As the scales started to tip against the Super League on Monday, Dan Morgan writes that Liverpool’s players showed their unity and strength…


“When the rich wage war, it’s the poor who die” – Jean-Paul Sartre.

THIS week has been the closest Anfield has come to the sirens ringing out in over a decade.

When it last happened the ultimate casualty was narrowly avoided. The troops were held at the bay, the attempts to overthrow an institution halted.

What happened at Liverpool under Tom Hicks and George Gillett has in many senses served as a warning – a reminder that we are barely given a passing thought in the boardroom patter littered with self indulgence.

Putting a fan on the board is unlikely to happen, Paul Cope’s Twitter thread explained why quite clearly. So we’re again left on the outside, holding up an empty bowl and begging, “please sir, can I have some common sense?”

We can foresee how every fuck up will play out through nothing more than awareness of our surroundings. But we’re left on the sidelines, waiting to pitch: Put me in, coach John.

What, therefore, do we have left to cling onto in both control and identity? Where is the hope when we’re surrounded by the seemingly hopeless?

Liverpool's co-owner and NESV (FSG) Chairman Tom Werner, Director Michael Gordon and owner John W. Henry

When shots were firing across the brisk Monday Night Football air – with Gary Neville assembling Jürgen Klopp as his consigliere without permission – Jamie Carragher made a frank admission about the Hicks and Gillett era.

Carragher admitted the players remained mute, most notably himself and Steven Gerrard. They didn’t cross the streams of criticising their employer for sabotaging the club and, frankly, a vitally important part of their careers from 2009 to 2012.

As time teaches us new things about ourselves, that silence could begin to look quite damning. But at the time there was no real clamour to know their thoughts or have a byline from them, despite how bad things got.

When Liverpool stood on the brink of collapse as The Royal Bank of Scotland threatened to call in assets, team matters remained off limits to mostly everyone.

Moreover, you got the feeling that some players didn’t really know or want to know about the civil war raging inside their own organisation.

Imagine that? You go into work and your boss has aged about 20 years through having to strategically pick sides between two duelling, Gobshite owners who are threatening to bring the entire company to its knees.

Tuesday, February 6th, 2007: George Gillett (2nd Left) with his sons Foster (L) and xxxx (R) and co-owner Tom Hicks (2nd from right) with his sons Tom Jnr (L) and Alex (R), on the pitch at Anfield after announcing their take-over of Liverpool Football Club in a deal worth around £470 million. Texan billionaire Hicks, who owns the Dallas Stars ice hockey team and the Texas Rangers baseball team, has teamed up with Montreal Canadiens owner Gillett to put together a joint £450m package to buy out shareholders, service the club's existing debt and provide funding for the planned new stadium in Stanley Park.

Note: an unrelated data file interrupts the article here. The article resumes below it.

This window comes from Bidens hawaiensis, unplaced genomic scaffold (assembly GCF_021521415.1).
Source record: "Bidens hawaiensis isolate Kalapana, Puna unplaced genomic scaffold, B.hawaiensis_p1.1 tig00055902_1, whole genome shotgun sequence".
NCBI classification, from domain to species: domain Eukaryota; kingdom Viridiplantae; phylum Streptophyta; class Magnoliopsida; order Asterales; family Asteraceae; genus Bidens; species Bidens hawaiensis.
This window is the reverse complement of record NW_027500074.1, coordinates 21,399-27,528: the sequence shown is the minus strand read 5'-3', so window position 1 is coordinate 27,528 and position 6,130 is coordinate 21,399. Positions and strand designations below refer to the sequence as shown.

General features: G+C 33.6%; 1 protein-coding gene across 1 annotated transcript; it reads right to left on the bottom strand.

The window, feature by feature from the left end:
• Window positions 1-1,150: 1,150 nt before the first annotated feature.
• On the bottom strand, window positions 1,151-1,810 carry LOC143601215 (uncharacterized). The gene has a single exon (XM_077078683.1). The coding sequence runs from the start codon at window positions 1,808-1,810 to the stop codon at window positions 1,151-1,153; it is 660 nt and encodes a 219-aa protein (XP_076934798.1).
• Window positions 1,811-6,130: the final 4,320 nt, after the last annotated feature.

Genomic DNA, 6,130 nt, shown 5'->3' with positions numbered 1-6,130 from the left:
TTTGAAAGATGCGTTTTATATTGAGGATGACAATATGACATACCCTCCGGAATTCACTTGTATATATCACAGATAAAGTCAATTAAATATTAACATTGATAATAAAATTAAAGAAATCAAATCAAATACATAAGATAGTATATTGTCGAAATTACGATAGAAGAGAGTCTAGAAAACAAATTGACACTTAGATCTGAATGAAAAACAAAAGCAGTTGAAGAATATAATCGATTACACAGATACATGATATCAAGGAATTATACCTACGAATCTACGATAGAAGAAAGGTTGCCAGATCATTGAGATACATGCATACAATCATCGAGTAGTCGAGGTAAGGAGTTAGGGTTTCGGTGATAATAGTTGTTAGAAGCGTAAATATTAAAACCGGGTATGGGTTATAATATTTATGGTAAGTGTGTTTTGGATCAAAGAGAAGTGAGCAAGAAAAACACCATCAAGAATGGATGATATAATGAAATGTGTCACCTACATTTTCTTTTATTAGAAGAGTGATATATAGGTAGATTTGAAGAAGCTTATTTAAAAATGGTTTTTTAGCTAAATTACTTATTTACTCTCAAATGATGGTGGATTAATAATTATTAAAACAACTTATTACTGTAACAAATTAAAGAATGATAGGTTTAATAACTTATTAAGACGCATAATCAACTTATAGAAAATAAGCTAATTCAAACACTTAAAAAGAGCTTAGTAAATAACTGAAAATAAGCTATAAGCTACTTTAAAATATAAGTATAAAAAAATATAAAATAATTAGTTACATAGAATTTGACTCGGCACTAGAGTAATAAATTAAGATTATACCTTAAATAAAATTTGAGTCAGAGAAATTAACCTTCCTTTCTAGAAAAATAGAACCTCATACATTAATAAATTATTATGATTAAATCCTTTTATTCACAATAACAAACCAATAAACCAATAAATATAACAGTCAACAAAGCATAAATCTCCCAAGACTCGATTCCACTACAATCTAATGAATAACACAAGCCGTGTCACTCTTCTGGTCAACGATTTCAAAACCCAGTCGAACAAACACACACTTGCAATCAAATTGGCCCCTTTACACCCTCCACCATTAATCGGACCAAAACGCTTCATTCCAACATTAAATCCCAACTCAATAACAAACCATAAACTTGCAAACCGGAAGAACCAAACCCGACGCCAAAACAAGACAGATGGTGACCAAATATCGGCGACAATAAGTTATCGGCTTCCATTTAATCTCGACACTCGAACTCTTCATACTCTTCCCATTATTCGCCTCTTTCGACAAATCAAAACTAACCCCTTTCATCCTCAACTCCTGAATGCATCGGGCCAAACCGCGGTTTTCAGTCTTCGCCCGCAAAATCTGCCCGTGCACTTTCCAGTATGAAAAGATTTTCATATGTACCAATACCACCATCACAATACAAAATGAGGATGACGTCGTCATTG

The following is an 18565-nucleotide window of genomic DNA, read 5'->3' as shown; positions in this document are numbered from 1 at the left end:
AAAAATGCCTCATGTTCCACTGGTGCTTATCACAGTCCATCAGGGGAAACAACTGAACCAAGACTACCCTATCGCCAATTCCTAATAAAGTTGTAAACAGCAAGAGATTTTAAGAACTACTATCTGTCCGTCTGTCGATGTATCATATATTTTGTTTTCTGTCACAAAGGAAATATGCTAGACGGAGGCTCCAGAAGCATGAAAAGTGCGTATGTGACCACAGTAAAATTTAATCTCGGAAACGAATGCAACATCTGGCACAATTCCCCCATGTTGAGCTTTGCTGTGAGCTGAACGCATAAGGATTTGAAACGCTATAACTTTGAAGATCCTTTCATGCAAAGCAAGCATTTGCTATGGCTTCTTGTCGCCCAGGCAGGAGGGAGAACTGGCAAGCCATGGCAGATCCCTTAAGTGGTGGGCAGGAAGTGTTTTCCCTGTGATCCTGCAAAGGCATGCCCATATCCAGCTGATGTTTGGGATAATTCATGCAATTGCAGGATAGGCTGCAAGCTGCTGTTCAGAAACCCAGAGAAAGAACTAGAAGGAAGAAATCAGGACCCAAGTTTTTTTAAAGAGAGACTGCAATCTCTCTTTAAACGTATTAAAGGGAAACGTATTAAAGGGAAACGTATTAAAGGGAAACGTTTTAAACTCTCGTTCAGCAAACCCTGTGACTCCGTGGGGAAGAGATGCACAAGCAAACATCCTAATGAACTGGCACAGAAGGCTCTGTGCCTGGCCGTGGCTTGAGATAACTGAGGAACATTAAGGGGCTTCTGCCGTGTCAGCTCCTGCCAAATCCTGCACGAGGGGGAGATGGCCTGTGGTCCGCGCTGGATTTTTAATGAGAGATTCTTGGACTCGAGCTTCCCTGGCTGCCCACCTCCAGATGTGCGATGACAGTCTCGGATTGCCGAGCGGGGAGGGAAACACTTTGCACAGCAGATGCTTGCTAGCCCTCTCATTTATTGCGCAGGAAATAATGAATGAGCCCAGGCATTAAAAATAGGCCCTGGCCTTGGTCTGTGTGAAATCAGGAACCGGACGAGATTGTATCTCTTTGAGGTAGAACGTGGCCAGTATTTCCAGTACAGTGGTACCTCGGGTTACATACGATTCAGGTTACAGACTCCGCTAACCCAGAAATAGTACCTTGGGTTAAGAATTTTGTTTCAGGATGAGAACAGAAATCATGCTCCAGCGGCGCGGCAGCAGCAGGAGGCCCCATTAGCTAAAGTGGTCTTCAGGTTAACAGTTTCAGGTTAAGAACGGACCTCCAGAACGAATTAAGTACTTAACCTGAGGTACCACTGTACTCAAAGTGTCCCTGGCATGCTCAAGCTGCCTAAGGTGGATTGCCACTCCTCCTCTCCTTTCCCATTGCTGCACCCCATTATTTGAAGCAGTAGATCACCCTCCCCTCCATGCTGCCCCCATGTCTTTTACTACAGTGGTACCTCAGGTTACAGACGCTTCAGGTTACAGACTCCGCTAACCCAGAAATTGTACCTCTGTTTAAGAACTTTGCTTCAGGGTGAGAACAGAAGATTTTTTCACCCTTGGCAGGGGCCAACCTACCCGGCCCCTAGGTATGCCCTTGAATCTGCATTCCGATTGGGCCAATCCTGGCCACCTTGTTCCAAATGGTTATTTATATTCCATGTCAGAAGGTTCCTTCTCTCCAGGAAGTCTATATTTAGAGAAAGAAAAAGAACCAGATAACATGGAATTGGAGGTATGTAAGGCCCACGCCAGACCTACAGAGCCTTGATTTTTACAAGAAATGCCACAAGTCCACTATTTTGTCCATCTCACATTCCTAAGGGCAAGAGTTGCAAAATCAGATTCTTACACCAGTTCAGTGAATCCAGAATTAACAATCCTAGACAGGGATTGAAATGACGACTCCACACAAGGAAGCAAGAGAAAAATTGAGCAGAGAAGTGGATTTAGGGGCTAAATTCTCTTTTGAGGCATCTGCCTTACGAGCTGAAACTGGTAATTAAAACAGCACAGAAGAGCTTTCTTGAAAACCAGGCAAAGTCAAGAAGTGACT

That such a scenario could be met without a call for workforce revolt would be difficult to imagine anywhere, but none more so than here in Liverpool.

It’s relevant, of course, because Liverpool’s players and manager have once again stood up for what they believe to be right.

Klopp and James Milner were put in a hellish position on Monday night. They both could easily have played lip service, or sent someone “brandishing” a Mancunian accent out to try and mediate for them first.

Instead they fronted up with admirable honesty – wholesomely human in their transparency. You knew after two seconds they basically knew as much as everyone else.

This is fast becoming the biggest positive you can make when reminding yourself of your allegiances to this club in these times. For all the disenfranchisement and incompetence, you simply cannot bring yourself to turn a shoulder on them. Once again, they haven’t let us down.

Klopp’s job is to coach, but his real skill is to unite. He’s already said he won’t walk away from what has become an ever-changing role at Liverpool, and now his task of recreating unity has just become 10 times greater.

Monday, April 19, 2021: Liverpool's manager Jürgen Klopp after the FA Premier League match between Leeds United FC and Liverpool FC at Elland Road. The game ended in a 1-1 draw.

He needs to be backed, not through transfer funds or stadium expansions, but through competence and communication.

FSG realised early his symbolism for the club was healthy and actively encouraged it. That needs to again become an adhered to principle while they start working out how to actually act in the best interests of this club.

Perhaps the greatest positive from a wretched week is the knowledge these players clearly have and value their voice. They want to be heard on the big matters as much as we do.

Most importantly, they’re fighting for all the right things beyond Super League opposition. What seemingly matters to them is social equality and improving lives, which football can most definitely assist with.

Once again, these boys will do for us. Once again, the light in the darkness comes from those we value most.

Football in 2021 has let us down, our footballers haven’t.

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